- Other clubs (both marine and non-marine related)
- Early in your business history, how did you convince marina owners that the club as a tenant was good for business?
- Over the years that has been a challenge and to this day not all marina owners believe in this model. I have always believed that business breeds business and an active marina is going to attract customers. Unlike typical single owner boats, our boats get used almost every day. The marina will benefit with increased fuel sales, restaurant traffic, bait and ship store sales and more support for all other businesses based at that marina. If we are given a chance to come into a partner marina, we know the benefits to that marina far outweigh the negatives and we will prove that in a very short period. What advantages does Freedom offer the operator in exchange for committing spaces to Freedom instead of leasing to individuals.
- Increased foot traffic to the marina with many members taking boats out each day.
- Increased fuel sales for many members vs. one boat owner.
- Increased patronage at marina-based restaurant and ship store.
- Growth opportunities for more slip usage.
- We pay for all our slips on time, and with one check. Some marina operators love to see us expand knowing that it only makes their job easier!
- Because you are located all over the country, are marina operators calling you now?
- Yes, Freedom Boat Club has a relatively steady influx of inquiries from marina owners who are interested in starting boat clubs at their facilities.
- Do you see operators offering to lease more spaces to Freedom after seeing increased activity that Freedom brings to the marina?
- Yes, without a doubt. We are a great tenant and partner to a marina. Our clubs help the marina become a destination for a larger number of people. We increase revenue for the marina on all levels and are a significant and growing part of the boating landscape.
- Are certain types of marinas a better fit for your model, like resort lake vs saltwater non-resort?
- With over 170 successful boat club locations in operation today, FBC has pretty much all scenarios covered at least once! The best fit is a marina that has a few key aspects:
- a) space for many boat club boats (as our clubs are successful and tend to grow rapidly);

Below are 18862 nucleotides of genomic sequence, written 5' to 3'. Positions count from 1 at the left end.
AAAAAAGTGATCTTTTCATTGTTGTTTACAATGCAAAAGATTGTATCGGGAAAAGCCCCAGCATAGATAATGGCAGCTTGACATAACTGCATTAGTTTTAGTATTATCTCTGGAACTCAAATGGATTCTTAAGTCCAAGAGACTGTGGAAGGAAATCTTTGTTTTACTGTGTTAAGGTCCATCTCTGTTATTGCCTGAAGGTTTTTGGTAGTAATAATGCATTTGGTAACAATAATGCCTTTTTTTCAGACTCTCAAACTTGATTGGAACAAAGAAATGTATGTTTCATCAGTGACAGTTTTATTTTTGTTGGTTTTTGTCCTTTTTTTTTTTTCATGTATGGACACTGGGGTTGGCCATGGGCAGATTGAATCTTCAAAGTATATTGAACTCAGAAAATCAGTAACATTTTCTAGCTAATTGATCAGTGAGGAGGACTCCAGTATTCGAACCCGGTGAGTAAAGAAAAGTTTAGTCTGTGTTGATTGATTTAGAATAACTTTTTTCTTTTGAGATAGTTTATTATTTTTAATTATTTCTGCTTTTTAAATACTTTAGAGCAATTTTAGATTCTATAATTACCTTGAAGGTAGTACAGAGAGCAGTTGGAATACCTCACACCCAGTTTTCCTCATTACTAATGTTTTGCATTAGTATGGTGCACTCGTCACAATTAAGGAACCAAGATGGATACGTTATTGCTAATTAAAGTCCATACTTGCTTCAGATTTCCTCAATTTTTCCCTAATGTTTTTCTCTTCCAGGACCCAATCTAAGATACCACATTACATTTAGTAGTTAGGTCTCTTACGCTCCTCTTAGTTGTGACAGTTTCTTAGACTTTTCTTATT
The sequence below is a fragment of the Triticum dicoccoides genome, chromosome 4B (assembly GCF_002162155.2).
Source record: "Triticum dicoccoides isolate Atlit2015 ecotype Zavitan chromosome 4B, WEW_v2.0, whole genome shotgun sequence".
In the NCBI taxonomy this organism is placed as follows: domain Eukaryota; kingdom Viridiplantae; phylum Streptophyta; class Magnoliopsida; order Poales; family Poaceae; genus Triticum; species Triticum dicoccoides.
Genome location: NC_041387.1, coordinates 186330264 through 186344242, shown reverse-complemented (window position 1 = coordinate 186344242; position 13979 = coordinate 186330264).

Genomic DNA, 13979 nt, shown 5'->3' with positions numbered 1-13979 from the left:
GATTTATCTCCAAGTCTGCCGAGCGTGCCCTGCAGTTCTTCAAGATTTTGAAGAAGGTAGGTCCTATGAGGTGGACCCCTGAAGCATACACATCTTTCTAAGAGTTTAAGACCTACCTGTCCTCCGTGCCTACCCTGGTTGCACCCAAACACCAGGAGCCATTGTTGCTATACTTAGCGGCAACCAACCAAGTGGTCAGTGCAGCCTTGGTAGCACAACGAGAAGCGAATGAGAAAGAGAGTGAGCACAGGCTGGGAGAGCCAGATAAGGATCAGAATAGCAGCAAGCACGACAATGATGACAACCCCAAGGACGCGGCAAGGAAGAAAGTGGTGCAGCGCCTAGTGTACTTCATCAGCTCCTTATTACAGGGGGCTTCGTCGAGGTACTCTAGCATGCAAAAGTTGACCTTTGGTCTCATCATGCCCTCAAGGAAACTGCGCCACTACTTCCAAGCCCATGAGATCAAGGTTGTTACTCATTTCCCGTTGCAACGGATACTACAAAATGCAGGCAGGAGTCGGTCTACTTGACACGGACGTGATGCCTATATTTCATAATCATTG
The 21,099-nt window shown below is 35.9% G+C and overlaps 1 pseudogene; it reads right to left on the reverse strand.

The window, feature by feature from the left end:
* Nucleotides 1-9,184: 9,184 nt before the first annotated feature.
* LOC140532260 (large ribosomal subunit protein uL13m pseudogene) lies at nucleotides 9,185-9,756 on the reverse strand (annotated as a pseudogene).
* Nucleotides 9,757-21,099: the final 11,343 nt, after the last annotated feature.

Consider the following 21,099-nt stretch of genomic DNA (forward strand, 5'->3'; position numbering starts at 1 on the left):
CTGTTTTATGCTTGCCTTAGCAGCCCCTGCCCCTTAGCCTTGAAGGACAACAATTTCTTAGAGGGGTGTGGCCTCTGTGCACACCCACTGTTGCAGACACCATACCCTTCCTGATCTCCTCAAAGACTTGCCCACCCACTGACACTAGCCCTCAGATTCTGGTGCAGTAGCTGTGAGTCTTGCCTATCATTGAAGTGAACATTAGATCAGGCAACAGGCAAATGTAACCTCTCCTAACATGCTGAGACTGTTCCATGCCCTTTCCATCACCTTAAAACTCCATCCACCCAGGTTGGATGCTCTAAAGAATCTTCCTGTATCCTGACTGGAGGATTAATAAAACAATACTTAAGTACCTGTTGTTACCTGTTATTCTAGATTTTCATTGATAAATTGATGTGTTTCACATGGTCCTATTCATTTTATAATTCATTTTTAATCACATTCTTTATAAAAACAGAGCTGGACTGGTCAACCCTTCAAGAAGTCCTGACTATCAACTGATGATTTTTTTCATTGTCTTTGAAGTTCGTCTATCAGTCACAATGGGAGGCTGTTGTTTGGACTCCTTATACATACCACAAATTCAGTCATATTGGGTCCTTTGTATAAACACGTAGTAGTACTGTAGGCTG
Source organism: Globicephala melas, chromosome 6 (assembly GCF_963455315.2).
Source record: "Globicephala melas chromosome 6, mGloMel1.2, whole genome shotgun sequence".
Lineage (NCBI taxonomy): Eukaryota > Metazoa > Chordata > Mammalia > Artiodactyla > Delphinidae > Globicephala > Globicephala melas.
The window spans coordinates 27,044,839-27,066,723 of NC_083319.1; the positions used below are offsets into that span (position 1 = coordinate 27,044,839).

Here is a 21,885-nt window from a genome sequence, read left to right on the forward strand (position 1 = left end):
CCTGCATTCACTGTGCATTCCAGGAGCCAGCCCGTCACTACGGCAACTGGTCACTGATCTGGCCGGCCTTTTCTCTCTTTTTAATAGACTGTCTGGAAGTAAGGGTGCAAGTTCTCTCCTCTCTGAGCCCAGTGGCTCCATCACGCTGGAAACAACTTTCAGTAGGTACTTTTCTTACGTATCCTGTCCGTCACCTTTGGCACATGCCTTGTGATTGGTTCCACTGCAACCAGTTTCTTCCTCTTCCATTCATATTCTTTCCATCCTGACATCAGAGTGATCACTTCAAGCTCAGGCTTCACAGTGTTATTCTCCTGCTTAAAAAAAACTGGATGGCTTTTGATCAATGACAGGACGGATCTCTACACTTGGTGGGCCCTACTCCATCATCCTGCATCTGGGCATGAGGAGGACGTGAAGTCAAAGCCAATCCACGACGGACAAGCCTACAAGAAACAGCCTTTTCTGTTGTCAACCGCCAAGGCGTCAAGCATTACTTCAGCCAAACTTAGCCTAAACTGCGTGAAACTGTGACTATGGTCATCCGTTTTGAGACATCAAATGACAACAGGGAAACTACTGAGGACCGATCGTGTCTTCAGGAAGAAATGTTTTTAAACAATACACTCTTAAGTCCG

- b) enough convenient parking for members;
- c) fuel availability – which enables the FBC staff to quickly refuel club boats;
- d) restaurant on premises – as these tend to be well used by boat club members after their day on the water.
- Are there any demographics that are not currently using boat clubs that you think may change?
- The FBC member demographics match the boating community in the area of the club. So, we certainly see increases in women boaters, minority boating, etc., but these tend to mimic the general boating community in the area more than specifically the boat club model.
- How often do you find yourself leasing additional slips or downsizing, and how does location play a part?
- Opening a boat club location requires a serious dedication of resources. We do our homework before opening a location, so we see ourselves growing at that location.
- We are interested in demographic changes that may be taking place in the marina and boating business. Are you noticing any changes in the type of members you are attracting?
- Around the country, we have seen an uptick in the number of millennials joining the club. Because of their interest in the sharing economy model, many of them would prefer to not own their own boat and deal with the hassles.
- Is there a demographic that seems to be attracted to the boating club more than others?
- Our membership data suggests that the demographic of the clubs matches the boating demographic in the surrounding area. The boat club model enables both younger/millennial boating as well as older individuals to enjoy boating after they have passed the age where caring for the boat themselves may be possible or desirable.
- During the recession how did that affect your business?
- Our business grew very rapidly during the depth of the recession. In many instances people were forced to give up their boats but did not want to give up boating. Additionally, as marina occupancy decreased around the country, that presented exceptional expansions opportunities for the club.